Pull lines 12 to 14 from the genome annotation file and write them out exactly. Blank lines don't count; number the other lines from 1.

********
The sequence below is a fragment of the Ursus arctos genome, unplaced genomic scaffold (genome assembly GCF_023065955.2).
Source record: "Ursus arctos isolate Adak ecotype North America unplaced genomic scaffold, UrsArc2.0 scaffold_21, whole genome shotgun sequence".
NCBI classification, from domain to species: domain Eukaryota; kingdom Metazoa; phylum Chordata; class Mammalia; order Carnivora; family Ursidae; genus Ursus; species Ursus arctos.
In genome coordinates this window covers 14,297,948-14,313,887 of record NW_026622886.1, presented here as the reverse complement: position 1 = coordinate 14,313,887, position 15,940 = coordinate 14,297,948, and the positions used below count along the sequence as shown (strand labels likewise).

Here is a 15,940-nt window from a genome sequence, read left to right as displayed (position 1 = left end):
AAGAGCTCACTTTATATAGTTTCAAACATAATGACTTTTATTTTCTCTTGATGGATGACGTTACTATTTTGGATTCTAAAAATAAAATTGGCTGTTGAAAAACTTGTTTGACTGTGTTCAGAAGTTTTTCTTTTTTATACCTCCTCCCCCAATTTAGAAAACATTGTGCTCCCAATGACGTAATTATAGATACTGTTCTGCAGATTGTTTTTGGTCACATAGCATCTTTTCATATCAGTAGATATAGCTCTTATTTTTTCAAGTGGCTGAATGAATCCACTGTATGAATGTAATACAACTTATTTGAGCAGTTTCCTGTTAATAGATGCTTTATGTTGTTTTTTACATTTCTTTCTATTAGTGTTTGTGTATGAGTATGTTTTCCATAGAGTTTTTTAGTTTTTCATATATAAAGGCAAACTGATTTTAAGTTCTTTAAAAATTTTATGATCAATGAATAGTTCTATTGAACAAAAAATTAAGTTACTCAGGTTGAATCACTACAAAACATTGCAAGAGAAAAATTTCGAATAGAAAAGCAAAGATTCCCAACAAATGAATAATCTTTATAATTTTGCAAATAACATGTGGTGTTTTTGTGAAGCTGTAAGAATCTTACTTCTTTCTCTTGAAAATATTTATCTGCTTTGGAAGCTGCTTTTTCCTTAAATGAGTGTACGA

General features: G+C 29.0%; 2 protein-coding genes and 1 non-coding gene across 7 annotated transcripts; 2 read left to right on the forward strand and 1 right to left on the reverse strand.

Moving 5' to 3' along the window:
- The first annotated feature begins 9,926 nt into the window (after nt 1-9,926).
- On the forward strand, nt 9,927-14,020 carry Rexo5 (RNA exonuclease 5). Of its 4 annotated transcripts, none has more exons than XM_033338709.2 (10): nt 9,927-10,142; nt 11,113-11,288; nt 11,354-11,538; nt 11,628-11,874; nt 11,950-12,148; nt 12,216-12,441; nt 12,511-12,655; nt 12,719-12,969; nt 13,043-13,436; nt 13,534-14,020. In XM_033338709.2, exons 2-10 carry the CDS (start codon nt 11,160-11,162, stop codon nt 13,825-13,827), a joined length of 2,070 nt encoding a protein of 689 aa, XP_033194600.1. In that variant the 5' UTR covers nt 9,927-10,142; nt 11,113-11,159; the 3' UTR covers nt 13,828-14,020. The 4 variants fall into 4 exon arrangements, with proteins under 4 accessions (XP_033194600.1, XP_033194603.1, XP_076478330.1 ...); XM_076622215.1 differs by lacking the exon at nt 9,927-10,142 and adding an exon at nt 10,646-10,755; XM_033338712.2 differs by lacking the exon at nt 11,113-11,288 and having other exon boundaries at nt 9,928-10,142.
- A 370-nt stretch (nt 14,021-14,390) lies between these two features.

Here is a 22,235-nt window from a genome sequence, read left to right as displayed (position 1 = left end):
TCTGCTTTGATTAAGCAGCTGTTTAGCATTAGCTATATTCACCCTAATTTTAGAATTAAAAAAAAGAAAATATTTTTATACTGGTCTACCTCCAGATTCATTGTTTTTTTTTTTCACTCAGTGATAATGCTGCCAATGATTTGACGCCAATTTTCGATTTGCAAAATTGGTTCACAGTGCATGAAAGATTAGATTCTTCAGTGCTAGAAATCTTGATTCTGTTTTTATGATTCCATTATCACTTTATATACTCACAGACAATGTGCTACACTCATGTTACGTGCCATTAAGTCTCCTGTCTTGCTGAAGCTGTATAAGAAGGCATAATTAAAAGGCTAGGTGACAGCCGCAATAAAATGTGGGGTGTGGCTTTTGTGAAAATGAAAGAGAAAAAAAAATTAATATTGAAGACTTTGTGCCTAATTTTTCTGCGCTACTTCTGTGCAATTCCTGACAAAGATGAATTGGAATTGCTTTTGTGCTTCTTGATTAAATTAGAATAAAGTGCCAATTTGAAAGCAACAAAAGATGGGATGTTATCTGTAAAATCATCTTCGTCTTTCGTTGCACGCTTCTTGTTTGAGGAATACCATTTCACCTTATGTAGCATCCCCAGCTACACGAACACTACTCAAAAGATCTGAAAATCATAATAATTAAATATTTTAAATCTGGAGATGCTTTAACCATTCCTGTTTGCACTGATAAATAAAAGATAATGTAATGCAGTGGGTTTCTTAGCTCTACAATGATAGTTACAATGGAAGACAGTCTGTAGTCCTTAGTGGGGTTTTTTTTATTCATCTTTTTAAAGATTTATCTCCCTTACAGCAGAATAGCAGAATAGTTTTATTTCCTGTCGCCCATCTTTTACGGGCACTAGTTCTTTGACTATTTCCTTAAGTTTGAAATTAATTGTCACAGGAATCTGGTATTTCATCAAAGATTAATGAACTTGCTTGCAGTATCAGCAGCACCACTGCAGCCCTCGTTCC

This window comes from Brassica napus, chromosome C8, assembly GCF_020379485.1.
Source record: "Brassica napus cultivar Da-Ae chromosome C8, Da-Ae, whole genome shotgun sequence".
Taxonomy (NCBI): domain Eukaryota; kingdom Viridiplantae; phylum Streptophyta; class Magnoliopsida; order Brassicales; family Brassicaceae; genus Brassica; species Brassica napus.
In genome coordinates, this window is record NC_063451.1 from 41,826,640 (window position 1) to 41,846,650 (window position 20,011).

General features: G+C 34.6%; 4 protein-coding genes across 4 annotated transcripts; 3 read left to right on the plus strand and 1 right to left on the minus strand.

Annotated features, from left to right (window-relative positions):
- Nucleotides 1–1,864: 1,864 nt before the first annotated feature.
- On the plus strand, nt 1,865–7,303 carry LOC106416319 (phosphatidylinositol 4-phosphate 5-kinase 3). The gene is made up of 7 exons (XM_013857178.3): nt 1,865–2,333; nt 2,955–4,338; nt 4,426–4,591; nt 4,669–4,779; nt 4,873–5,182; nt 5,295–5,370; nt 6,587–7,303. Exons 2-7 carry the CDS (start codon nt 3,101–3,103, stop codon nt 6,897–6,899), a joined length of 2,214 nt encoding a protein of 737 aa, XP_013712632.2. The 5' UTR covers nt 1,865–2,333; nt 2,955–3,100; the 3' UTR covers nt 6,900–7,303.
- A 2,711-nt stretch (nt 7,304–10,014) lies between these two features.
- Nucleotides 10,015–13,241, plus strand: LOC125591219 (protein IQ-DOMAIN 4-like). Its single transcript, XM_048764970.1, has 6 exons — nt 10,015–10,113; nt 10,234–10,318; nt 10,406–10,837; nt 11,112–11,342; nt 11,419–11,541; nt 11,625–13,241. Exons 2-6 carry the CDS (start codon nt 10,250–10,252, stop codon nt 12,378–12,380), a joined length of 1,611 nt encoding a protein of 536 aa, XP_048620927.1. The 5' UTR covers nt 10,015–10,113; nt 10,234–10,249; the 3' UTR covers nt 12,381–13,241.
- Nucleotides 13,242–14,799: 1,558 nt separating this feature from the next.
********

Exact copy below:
Here is a 22,235-nt window from a genome sequence, read left to right as displayed (position 1 = left end):
TCTGCTTTGATTAAGCAGCTGTTTAGCATTAGCTATATTCACCCTAATTTTAGAATTAAAAAAAAGAAAATATTTTTATACTGGTCTACCTCCAGATTCATTGTTTTTTTTTTTCACTCAGTGATAATGCTGCCAATGATTTGACGCCAATTTTCGATTTGCAAAATTGGTTCACAGTGCATGAAAGATTAGATTCTTCAGTGCTAGAAATCTTGATTCTGTTTTTATGATTCCATTATCACTTTATATACTCACAGACAATGTGCTACACTCATGTTACGTGCCATTAAGTCTCCTGTCTTGCTGAAGCTGTATAAGAAGGCATAATTAAAAGGCTAGGTGACAGCCGCAATAAAATGTGGGGTGTGGCTTTTGTGAAAATGAAAGAGAAAAAAAAATTAATATTGAAGACTTTGTGCCTAATTTTTCTGCGCTACTTCTGTGCAATTCCTGACAAAGATGAATTGGAATTGCTTTTGTGCTTCTTGATTAAATTAGAATAAAGTGCCAATTTGAAAGCAACAAAAGATGGGATGTTATCTGTAAAATCATCTTCGTCTTTCGTTGCACGCTTCTTGTTTGAGGAATACCATTTCACCTTATGTAGCATCCCCAGCTACACGAACACTACTCAAAAGATCTGAAAATCATAATAATTAAATATTTTAAATCTGGAGATGCTTTAACCATTCCTGTTTGCACTGATAAATAAAAGATAATGTAATGCAGTGGGTTTCTTAGCTCTACAATGATAGTTACAATGGAAGACAGTCTGTAGTCCTTAGTGGGGTTTTTTTTATTCATCTTTTTAAAGATTTATCTCCCTTACAGCAGAATAGCAGAATAGTTTTATTTCCTGTCGCCCATCTTTTACGGGCACTAGTTCTTTGACTATTTCCTTAAGTTTGAAATTAATTGTCACAGGAATCTGGTATTTCATCAAAGATTAATGAACTTGCTTGCAGTATCAGCAGCACCACTGCAGCCCTCGTTCC

This window comes from Brassica napus, chromosome C8, assembly GCF_020379485.1.